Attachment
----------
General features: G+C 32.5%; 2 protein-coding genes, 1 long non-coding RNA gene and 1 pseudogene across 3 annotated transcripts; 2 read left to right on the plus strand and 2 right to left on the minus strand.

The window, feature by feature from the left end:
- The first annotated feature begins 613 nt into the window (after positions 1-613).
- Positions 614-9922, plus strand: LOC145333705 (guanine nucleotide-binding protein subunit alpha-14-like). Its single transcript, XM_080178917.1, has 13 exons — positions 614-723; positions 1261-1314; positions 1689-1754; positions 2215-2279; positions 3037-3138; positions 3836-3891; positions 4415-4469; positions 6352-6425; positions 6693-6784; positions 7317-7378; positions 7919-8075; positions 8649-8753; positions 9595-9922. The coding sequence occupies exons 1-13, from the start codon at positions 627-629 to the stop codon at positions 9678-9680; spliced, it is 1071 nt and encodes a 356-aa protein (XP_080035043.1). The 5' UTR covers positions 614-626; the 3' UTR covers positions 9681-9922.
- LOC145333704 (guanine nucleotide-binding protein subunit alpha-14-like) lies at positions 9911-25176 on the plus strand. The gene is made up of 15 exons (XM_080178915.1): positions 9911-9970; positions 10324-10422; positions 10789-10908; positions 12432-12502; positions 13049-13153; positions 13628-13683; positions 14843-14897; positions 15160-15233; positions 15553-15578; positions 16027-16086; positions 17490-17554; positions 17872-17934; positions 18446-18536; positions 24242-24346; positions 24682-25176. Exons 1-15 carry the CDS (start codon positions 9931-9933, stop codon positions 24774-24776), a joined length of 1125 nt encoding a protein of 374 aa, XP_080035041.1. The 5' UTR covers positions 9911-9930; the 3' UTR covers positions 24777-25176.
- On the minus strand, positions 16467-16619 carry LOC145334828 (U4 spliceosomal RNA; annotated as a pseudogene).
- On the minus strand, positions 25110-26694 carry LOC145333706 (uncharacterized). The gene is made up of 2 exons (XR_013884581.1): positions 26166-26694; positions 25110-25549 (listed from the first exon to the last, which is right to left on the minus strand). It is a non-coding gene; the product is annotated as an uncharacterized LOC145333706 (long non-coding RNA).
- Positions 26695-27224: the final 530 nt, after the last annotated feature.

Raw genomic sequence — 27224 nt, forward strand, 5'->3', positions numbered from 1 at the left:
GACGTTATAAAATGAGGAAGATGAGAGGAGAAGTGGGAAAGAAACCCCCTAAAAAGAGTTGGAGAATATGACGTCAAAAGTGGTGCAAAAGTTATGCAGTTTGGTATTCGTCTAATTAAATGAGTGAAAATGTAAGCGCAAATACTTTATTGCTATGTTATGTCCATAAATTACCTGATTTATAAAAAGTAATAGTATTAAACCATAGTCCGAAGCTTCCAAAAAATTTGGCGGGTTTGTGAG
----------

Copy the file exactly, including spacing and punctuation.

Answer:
General features: G+C 32.5%; 2 protein-coding genes, 1 long non-coding RNA gene and 1 pseudogene across 3 annotated transcripts; 2 read left to right on the plus strand and 2 right to left on the minus strand.

The window, feature by feature from the left end:
- The first annotated feature begins 613 nt into the window (after positions 1-613).
- Positions 614-9922, plus strand: LOC145333705 (guanine nucleotide-binding protein subunit alpha-14-like). Its single transcript, XM_080178917.1, has 13 exons — positions 614-723; positions 1261-1314; positions 1689-1754; positions 2215-2279; positions 3037-3138; positions 3836-3891; positions 4415-4469; positions 6352-6425; positions 6693-6784; positions 7317-7378; positions 7919-8075; positions 8649-8753; positions 9595-9922. The coding sequence occupies exons 1-13, from the start codon at positions 627-629 to the stop codon at positions 9678-9680; spliced, it is 1071 nt and encodes a 356-aa protein (XP_080035043.1). The 5' UTR covers positions 614-626; the 3' UTR covers positions 9681-9922.
- LOC145333704 (guanine nucleotide-binding protein subunit alpha-14-like) lies at positions 9911-25176 on the plus strand. The gene is made up of 15 exons (XM_080178915.1): positions 9911-9970; positions 10324-10422; positions 10789-10908; positions 12432-12502; positions 13049-13153; positions 13628-13683; positions 14843-14897; positions 15160-15233; positions 15553-15578; positions 16027-16086; positions 17490-17554; positions 17872-17934; positions 18446-18536; positions 24242-24346; positions 24682-25176. Exons 1-15 carry the CDS (start codon positions 9931-9933, stop codon positions 24774-24776), a joined length of 1125 nt encoding a protein of 374 aa, XP_080035041.1. The 5' UTR covers positions 9911-9930; the 3' UTR covers positions 24777-25176.
- On the minus strand, positions 16467-16619 carry LOC145334828 (U4 spliceosomal RNA; annotated as a pseudogene).
- On the minus strand, positions 25110-26694 carry LOC145333706 (uncharacterized). The gene is made up of 2 exons (XR_013884581.1): positions 26166-26694; positions 25110-25549 (listed from the first exon to the last, which is right to left on the minus strand). It is a non-coding gene; the product is annotated as an uncharacterized LOC145333706 (long non-coding RNA).
- Positions 26695-27224: the final 530 nt, after the last annotated feature.

Raw genomic sequence — 27224 nt, forward strand, 5'->3', positions numbered from 1 at the left:
GACGTTATAAAATGAGGAAGATGAGAGGAGAAGTGGGAAAGAAACCCCCTAAAAAGAGTTGGAGAATATGACGTCAAAAGTGGTGCAAAAGTTATGCAGTTTGGTATTCGTCTAATTAAATGAGTGAAAATGTAAGCGCAAATACTTTATTGCTATGTTATGTCCATAAATTACCTGATTTATAAAAAGTAATAGTATTAAACCATAGTCCGAAGCTTCCAAAAAATTTGGCGGGTTTGTGAG